Riki knew that she wanted to include a cover song on Gold, released on November 26 via Dais Records, and had been working with a couple different song possibilities when she settled on “Porque Te Vas,” the 1974 melancholy pop song from Spanish singer Jeanette. “When I was demoing it, it just felt right,” she says on a video call from her home in Los Angeles, adding that it was a song where she could inject something new into it while also conveying “the message of the song is in an honest way.”
“Porque Te Vas” is a song that’s been in Riki’s life for so long that she can’t recall when she first heard it. “It’s in my mom’s vernacular of songs that she would play, so I’ve known that song since I was a little kid,” she says. “My mom, when she would drive us— my brothers and sisters and I— around, we would listen to a lot of music in the car. Both of my parents were really into music, but that was a different vibe. It’s like everyone is having their introspective time, kind of quiet time, even as a kid, just listening.”
In her version of “Porque Te Vas,” with vocals that sound as if they are transmitting from the past, Riki captures that special connection people can have to songs first heard as children. “Songs like that, they become part of you in such a profound way, like DNA-level almost,” she says.
The cover also reflects the very slight shift in sound— and a big shift circumstances— between the release of Riki’s debut album and her sophomore effort. Her self-titled debut was released on Valentine’s Day of 2020, a few weeks before Los Angeles clubs, and nightlife throughout much of the world, shut down due to the COVID-19 pandemic. “I had no idea what was in store, of course,” she says. Ultimately, the pandemic would impact the sound of her follow-up; the songs on Gold, from upbeat tunes like “Lo” and “Marigold” to slower numbers like “It’s No Secret” and “Florence and Selena,” are reflective of the period in which the album was made. Riki describes it as a “stay at home with your headphones and your stereo system” sort of record.
Running counter to that, Riki’s first album was steeped in pre-pandemic life. With nods to classic synthpop and Italo disco, it was music to make you move. “The first album was a bit of a dance, a club thing,” says Riki. “I think that’s where it would be best served, a club, and the second album is not at all that way.”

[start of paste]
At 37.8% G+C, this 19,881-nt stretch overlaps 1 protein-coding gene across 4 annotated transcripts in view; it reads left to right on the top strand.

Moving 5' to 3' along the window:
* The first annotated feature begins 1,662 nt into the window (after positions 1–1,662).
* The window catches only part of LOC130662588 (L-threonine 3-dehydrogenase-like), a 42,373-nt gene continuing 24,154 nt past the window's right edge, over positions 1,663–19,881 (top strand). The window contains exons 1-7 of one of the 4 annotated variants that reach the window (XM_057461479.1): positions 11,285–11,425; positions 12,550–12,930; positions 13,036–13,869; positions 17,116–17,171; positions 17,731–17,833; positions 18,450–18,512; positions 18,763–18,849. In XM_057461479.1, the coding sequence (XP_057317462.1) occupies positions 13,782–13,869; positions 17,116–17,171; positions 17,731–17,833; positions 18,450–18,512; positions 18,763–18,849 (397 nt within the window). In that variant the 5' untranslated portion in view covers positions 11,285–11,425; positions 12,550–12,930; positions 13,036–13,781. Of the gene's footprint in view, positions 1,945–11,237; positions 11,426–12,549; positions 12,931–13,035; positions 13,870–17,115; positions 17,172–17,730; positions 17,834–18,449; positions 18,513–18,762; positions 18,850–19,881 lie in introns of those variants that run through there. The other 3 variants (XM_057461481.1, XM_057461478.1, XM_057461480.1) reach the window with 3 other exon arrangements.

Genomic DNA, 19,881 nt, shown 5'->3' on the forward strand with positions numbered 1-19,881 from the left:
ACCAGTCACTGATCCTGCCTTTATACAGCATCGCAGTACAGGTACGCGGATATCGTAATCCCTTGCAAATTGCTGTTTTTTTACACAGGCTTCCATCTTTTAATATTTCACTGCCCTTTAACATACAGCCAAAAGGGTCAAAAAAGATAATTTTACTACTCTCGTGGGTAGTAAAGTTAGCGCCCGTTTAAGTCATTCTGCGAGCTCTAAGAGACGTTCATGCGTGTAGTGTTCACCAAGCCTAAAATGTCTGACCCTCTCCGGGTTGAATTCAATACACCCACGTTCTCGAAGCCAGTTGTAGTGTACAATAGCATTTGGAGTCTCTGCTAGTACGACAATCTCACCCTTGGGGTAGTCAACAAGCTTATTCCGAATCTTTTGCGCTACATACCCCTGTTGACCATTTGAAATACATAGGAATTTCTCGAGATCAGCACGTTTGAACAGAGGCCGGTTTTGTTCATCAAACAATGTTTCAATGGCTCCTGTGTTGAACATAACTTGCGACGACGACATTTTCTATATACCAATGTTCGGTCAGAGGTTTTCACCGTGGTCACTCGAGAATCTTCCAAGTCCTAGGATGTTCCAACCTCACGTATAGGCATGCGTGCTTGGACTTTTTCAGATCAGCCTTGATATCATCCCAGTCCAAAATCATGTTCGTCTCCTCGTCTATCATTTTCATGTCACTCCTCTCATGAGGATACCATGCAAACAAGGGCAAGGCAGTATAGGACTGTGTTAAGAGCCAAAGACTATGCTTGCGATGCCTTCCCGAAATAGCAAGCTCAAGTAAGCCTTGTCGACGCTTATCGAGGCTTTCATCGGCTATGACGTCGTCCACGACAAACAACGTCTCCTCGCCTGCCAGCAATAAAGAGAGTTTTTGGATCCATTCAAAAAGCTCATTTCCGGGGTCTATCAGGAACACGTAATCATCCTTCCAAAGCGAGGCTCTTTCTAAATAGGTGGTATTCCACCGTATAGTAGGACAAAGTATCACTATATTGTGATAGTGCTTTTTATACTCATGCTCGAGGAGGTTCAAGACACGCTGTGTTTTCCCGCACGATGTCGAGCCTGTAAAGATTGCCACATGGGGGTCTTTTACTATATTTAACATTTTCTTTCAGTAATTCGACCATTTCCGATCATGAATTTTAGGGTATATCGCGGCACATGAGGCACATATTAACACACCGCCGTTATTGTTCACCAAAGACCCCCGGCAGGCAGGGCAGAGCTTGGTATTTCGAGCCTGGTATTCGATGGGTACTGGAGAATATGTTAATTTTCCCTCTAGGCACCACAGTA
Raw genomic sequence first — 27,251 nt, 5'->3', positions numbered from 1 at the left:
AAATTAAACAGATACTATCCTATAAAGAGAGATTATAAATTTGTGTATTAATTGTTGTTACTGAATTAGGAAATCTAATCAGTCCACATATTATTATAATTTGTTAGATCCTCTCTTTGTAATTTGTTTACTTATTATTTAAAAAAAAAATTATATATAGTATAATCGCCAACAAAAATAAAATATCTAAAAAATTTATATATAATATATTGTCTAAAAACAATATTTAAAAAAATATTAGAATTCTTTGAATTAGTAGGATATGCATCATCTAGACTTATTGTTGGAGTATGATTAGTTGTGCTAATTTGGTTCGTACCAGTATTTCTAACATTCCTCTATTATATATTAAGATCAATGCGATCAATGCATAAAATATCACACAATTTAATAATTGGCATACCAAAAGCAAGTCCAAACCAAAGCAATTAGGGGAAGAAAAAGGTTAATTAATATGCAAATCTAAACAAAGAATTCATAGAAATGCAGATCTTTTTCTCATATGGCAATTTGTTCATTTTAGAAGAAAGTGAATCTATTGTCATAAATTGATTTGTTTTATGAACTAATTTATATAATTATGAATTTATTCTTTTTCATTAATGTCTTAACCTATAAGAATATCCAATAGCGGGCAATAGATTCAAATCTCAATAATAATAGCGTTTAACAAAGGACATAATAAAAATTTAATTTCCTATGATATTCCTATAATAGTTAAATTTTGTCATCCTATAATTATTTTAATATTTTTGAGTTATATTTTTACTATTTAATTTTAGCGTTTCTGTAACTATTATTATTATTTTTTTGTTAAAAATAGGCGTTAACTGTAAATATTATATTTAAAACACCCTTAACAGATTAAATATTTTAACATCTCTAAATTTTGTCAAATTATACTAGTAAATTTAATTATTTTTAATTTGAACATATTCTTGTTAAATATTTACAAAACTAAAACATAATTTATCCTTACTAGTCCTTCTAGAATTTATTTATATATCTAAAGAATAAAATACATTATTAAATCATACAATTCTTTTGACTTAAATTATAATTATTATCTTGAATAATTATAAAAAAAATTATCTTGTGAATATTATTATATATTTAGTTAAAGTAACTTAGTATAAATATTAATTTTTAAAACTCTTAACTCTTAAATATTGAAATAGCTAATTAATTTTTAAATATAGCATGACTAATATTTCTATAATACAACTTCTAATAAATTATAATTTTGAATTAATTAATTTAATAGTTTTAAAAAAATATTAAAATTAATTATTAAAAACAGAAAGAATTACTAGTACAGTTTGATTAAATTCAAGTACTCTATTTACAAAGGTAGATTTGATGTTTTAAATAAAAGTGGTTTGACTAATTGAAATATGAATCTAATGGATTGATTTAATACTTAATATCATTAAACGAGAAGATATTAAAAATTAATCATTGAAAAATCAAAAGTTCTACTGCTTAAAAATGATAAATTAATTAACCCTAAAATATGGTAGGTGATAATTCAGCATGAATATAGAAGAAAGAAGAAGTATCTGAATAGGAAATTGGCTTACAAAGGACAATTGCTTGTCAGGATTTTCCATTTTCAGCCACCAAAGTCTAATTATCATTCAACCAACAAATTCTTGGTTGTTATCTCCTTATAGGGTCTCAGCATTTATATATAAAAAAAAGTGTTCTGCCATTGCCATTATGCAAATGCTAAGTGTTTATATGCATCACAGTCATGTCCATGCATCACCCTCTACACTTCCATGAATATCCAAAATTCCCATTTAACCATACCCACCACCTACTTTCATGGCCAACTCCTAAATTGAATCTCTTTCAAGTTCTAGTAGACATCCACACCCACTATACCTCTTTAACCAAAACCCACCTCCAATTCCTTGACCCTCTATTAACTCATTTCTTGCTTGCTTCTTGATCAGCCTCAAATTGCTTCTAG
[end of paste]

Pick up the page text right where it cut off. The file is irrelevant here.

“When I was demoing these songs, there was an altered state of everything, everyone was in either solitude or a little pod of people that they were shut in with,” she says. “That was interesting for demos because there’s a lot of introspective energy there.”
When it came time to record the songs, Riki worked with producer Josh Eustis (Telefon Tel Aviv). “We have a huge overlap in our musical tastes,” she says, adding that this allowed them space for creative exploration. “It was really fun in that way. I’ve never had that experience before, so it was very exciting.”
Riki grew up in Portland, Oregon and began making music there, but pursued it more seriously after moving to Oakland. There, she played in a few bands, including Crimson Scarlet. “It was very fun and theatrical,” she says of the punk outfit.
After moving to Los Angeles seven years ago, Riki shifted her attention to her solo work. She says that the city has influenced her music in a few ways. “I have a little bit more of a routine here. I’m a little bit more secure and living a more adult kind of life. It’s less chaos, parties, let’s go wild,” she says. “I don’t go to as many shows as I used to before moving here, just because it’s a city that’s a little more expensive. I have to work, do all that, so a lot of my music listening has come more from getting recommendations from friends, not necessarily L.A.-based music.”
Since last summer, Riki has been able to perform again as well. “They’ve been, certainly, some of the best shows that I’ve ever played,” she says. “The energy of people coming out right now is all-in. It’s awesome.”
These gigs included her first solo show in New York, where she opened for Cold Cave at Webster Hall. “They have really wonderful people that listen to their music and are super supportive,” she says of Cold Cave. She also played her first ever shows in Florida, at Absolution Fest, and in Chicago, as part of Cold Waves Festival. “Those shows are three of my favorite shows that I’ve ever done,” she says.
Riki has also been gigging around L.A., with a stint opening for Cold Cave at The Wiltern, and sets at Los Angeles’ Cold Waves Festival in September. In 2022, she’ll be hitting the road for a U.S. tour with Choir Boy.
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